The pandemic is forcing a growing number of accommodation providers to close. It gets very deserted on the trail. We enjoy the landscape and are especially glad of the solitude at Vardit Canyon. Contrary to what the guidebook says, the pools are full to the brim with ice-cold water. Removing our clothes and swimming through is the only option.

After about two weeks on tour, we reach Mitzpe Ramon – a small town with some tourist infrastructure. Israel is now in strict lockdown. We are literally alone at the overnight stops – apart from one time when we catch a guy trying to steal water, having a go at getting into the professionally constructed depots for the Shvilists. He quickly flees on his quad bike.

Wonder #3 – Three things we can’t afford to run out of on our tour are water, food and toilet paper. The loo roll proved especially tricky to get hold of. When we ran out, we hoped we’d find an open shop, a trail angel or something in its place. At the next rest stop, a forgotten roll – completely untouched – miraculously appears on one of the picnic tables.

The Ramon erosion cirque stretches out before us, its gigantic rock faces towering upwards. A more impressive backdrop is hard to imagine – absolute tranquillity, untouched nature, starry skies. Because it has rained so much this winter, the desert is more lush than it has been for years. We enjoy and admire everything sprouting out of this dry nothingness.

After Arad, the landscape changes suddenly. The desert becomes a verdant green forest with lush meadows. Now the Shvil winds its way through secluded valleys and over gentle hills. We almost feel at home – apart from the camels grazing here. Our trail guide tells us that the food supply is now no longer a problem. But COVID-19 means things are different: we have to make detours and the taps in the nature parks have also been turned off. The Shvil route – passing close to civilisation, but not right through it – is both a blessing and a curse.

Zwei Personen auf dem Israel National Trail, im Hintergrund eine karge Landschaft.
Photo © Urs Weber

Urs & Claudia Weber

from Bubendorf (BL) have day jobs – he is an architect, she works in the social sector. They’ve also handed down their love of trekking and camping in the great outdoors to their two adult sons. The couple took three months off work to do the Shvil trail. Then COVID-19 threatened to scupper all their plans.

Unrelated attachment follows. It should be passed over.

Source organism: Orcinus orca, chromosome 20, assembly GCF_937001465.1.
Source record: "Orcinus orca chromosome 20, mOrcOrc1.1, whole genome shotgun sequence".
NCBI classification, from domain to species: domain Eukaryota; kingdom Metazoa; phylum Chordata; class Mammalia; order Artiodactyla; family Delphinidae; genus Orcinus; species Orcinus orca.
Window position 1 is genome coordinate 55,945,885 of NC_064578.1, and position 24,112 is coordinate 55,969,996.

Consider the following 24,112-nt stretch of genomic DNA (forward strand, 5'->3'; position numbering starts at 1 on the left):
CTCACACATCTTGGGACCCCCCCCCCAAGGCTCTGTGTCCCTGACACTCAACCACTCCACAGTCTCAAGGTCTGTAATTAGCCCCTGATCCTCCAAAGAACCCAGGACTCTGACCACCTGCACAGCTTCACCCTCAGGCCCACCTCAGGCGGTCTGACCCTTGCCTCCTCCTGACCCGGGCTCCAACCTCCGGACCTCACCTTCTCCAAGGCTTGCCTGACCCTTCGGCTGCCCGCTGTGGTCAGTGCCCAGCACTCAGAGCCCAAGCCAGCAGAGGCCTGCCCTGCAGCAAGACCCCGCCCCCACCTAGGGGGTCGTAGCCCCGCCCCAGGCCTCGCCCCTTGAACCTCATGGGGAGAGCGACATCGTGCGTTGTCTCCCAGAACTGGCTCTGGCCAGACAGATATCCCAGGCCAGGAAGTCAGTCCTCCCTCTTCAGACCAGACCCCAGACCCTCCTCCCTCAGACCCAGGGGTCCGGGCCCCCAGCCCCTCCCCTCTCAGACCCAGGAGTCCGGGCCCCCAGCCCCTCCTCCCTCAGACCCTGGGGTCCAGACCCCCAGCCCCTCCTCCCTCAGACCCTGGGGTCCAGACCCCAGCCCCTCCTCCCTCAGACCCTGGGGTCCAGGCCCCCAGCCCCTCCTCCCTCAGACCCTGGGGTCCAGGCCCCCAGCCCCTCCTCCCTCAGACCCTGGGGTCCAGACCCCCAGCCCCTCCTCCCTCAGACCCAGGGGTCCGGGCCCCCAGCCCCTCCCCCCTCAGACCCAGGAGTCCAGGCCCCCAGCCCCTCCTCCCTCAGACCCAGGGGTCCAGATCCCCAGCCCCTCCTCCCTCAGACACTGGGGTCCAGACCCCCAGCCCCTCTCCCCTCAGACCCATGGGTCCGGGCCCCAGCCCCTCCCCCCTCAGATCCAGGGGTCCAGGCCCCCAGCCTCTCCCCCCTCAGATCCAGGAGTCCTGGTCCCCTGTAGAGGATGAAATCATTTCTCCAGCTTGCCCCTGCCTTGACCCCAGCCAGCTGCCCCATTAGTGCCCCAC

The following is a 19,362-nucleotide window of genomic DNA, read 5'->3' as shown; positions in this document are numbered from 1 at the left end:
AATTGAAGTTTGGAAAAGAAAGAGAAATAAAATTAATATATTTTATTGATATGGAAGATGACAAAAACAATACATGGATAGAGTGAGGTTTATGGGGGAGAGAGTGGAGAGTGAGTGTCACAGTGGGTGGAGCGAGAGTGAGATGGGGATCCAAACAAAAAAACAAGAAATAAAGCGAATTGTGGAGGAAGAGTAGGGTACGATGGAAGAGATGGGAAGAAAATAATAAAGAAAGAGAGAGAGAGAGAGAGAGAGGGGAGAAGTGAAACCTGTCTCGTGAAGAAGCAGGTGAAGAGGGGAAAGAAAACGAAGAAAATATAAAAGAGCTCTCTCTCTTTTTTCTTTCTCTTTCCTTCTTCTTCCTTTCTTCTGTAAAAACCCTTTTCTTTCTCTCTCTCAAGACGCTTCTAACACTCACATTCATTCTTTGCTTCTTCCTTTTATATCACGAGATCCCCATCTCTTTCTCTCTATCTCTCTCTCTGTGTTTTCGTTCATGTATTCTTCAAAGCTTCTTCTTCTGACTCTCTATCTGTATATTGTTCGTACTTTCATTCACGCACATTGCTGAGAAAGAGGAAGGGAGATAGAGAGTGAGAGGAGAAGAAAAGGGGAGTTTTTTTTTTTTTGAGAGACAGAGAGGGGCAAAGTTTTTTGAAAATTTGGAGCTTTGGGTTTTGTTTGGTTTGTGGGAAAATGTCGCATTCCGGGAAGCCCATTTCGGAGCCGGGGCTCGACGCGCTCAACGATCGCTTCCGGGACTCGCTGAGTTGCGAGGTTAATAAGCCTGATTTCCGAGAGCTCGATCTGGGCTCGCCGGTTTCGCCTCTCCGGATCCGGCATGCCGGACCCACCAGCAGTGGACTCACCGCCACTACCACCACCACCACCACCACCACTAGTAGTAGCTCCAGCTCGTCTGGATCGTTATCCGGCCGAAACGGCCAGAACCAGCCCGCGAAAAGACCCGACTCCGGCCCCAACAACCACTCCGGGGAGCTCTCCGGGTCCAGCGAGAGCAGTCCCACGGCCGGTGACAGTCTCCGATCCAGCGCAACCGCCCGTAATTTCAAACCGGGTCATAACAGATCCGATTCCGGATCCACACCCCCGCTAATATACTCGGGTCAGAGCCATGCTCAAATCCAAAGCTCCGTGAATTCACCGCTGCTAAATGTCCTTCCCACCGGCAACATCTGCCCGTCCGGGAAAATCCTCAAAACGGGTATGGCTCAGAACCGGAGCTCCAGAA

Wonder #4 – Once again, however, we are blessed by the goodwill of others. One morning we had a huge craving for sweets. But we weren’t keen on taking a five-kilometre diversion for chocolate. Our mood turned slightly sulky. A short time later, a Jeep driver stops and asks us if we need anything. We tell him our woes, and sure enough: he gives us some chocolate bars, then drives home to get us more!

We are continually deeply touched by people’s hospitality. Near Tel Aviv, we are invited to a barbecue by some Israelis of Ethiopian origin. Days later, a Bedouin family serves us tea followed by a full meal. An invitation in Herzlia, where we spend a delightful evening on a roof terrace, ends in warm friendship and the promise to return.

Outdoor sport is allowed again

The lockdown is being lifted. Outdoor sport is allowed again. As hikers, we’re no longer attracting special attention. We are stopped briefly in front of Mount Meron, one of Israel’s highest mountains. Due to the large number of pilgrims expected for the Lag baOmer festival, the mountain had been cordoned off.
Nevertheless, the police let us pass and even gave us some water, not wishing to block the way for anyone who had travelled this far.

Wonder #5 – In mid-May, two days before the first heatwave of the year with the temperature over 40°C, we happily arrive at Kibbutz Dan below the Hermon Mountains on the border with Lebanon. Two days earlier, all accommodation was allowed to reopen, allowing us to add another two weeks’ ‘holiday’ on the Mediterranean.

Right from the beginning, we hadn’t booked a return flight. We had always said that we would arrive on the last plane and leave on the first. And that’s how it’ll be – the last wonder of our tour.